Last week we noted that the “Uber bill,” which is HB 527 by Rep. Kenny Havard (R-St. Francisville), was in trouble based on the multiple committee referrals it received by Senate president John Alario – one of which was to the Senate “Judiciary A” Committee.
That committee, chaired by Sen. Rick Ward, has four Republicans and three Democrats in it. It wasn’t seen as the worst committee to which HB 527, which would set up standardized rules across the state governing ridesharing apps like Uber and Lyft and prevent a local government (like the out-of-control dumpster fire in New Orleans) from instituting punitive regulations on ridesharers that would make their existence in those local markets unfavorable.
That issue flared up next door in Texas, where the city of Austin promulgated an unreasonable set of rules for rideshares which led to Uber and Lyft pulling out of town. Texas’ legislature passed a statewide set of rules for rideshares earlier this month as a result.
Some 44 states, not counting Texas, already have established standardized rules for ridesharing to prevent local abuses, making Louisiana one of the worst stragglers. Havard’s bill, which has critics as to its particulars – for example, it puts enforcement of the state rules under the control of the Department of Agriculture rather than the Public Service Commission for some reason – would have cleared the question of 64 different legal regimes for ridesharers to navigate.
One would think such a bill would have gone to the Senate Transportation Committee, where Sen. Paige Cortez (R-Lafayette), a co-sponsor of the bill, is the chairman. Instead, it went to a committee the closest nexus to ridesharing among its jurisdiction appears to be the regulation of traffic offenses, and yesterday that committee heard the bill.
And Havard pulled it before the committee vote when he realized he was going to lose.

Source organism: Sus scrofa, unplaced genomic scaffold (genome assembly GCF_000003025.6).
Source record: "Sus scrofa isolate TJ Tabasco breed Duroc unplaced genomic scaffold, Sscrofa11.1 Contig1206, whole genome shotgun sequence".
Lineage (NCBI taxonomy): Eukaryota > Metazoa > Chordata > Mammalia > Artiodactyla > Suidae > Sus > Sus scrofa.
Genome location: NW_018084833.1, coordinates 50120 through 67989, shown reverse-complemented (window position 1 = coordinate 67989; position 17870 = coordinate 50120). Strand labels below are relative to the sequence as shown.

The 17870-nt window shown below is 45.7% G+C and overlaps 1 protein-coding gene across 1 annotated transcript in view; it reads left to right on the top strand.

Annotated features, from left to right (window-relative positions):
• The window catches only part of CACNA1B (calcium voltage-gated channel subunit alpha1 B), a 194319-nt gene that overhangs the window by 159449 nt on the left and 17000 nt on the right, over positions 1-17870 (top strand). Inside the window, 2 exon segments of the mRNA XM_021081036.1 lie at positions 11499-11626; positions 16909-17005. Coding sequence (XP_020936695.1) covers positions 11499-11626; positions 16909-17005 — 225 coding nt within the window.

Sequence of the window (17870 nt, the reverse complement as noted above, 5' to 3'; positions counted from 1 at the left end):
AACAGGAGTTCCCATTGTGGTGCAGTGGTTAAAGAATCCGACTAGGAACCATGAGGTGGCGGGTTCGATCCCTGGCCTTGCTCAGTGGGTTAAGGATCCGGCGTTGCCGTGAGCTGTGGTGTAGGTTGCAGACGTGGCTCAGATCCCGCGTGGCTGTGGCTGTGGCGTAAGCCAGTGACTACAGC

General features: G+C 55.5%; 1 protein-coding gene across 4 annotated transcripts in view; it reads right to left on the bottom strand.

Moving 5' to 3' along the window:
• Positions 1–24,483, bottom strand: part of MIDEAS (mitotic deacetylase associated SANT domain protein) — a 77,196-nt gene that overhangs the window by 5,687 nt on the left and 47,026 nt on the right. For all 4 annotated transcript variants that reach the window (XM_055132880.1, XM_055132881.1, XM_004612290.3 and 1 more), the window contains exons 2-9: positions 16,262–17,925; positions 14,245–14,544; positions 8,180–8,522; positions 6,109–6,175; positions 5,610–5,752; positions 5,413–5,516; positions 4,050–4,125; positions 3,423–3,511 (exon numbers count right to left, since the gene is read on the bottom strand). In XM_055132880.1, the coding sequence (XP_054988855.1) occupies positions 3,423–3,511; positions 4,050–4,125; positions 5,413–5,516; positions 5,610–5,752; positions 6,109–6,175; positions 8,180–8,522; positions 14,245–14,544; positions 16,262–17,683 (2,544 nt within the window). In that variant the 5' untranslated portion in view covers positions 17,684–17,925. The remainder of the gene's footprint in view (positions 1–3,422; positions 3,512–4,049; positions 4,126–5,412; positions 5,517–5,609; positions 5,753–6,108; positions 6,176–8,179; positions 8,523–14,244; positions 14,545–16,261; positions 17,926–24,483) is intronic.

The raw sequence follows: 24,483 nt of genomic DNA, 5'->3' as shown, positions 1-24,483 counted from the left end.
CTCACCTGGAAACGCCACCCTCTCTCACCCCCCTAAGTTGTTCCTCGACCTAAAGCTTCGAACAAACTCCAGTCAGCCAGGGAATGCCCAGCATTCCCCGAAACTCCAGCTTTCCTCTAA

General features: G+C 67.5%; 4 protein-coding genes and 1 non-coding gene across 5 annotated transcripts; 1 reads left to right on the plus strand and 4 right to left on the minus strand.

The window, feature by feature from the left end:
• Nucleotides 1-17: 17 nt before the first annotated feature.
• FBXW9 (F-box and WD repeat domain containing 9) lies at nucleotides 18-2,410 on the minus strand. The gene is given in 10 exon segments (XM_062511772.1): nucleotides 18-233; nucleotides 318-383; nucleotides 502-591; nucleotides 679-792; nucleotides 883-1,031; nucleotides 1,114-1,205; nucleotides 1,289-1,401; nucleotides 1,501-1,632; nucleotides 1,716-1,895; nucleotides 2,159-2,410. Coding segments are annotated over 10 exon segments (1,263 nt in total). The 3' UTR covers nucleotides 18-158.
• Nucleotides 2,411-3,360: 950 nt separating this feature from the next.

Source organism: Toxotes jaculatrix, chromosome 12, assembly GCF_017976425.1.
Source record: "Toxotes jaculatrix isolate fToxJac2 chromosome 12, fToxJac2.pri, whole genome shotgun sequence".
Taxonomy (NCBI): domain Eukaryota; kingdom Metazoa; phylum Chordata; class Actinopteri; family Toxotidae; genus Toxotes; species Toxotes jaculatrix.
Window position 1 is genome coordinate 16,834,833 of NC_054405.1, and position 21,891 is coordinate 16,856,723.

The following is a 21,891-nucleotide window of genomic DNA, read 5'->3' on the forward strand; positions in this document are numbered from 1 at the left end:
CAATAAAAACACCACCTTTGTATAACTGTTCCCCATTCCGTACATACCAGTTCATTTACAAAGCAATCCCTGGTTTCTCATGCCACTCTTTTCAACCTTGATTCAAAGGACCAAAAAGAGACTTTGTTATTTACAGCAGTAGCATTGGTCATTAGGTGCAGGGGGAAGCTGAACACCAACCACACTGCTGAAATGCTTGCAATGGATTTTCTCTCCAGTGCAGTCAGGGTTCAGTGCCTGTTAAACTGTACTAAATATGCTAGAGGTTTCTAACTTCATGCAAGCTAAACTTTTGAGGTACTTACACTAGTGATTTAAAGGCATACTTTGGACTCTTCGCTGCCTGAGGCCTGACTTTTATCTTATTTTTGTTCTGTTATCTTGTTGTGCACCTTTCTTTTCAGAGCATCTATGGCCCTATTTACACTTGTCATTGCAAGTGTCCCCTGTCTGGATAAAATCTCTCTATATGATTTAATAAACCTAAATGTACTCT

There was a Senator missing from the hearing, as Jack Donohue (R-Covington), who was for the bill, was caught testifying in a House committee when HB 527 came up in “Jud A.” That meant, we’re told, there were two supporters of the bill, three opponents (Jay Luneau and Wesley Bishop, both Democrats and Kenner Republican Danny Martiny, who is Alario’s puppet on the committee) and one fence-rider (Ryan Gatti). 2-3-1 is a bad ratio, and Havard thought it was hopeless to continue.
“Louisiana being last in everything it looks like we are going to be last allowing Uber to expand throughout the state to save people’s lives,” Havard said after the committee meeting. “The one thing Uber does is to keep people from drinking and driving.”
In two statements, officials with Uber and Lyft criticized the committee action.
“Political gamesmanship should not keep people in Louisiana from getting the safe rides and flexible work opportunities they deserve,” Evangeline George, Uber spokeswoman, said.
In a separate statement, Chelsea Harrison, Senior Policy Communications Manger with Lyft, said the bill would have ensured affordable rides statewide.
“It’s unfortunate that HB527 did not move forward through the committee process today,” Harrison said.’
Maybe next year there will be a solution to this problem. Or maybe when Alario is gone there will be an opportunity to do what 90 percent of the states in the country have found a way to do.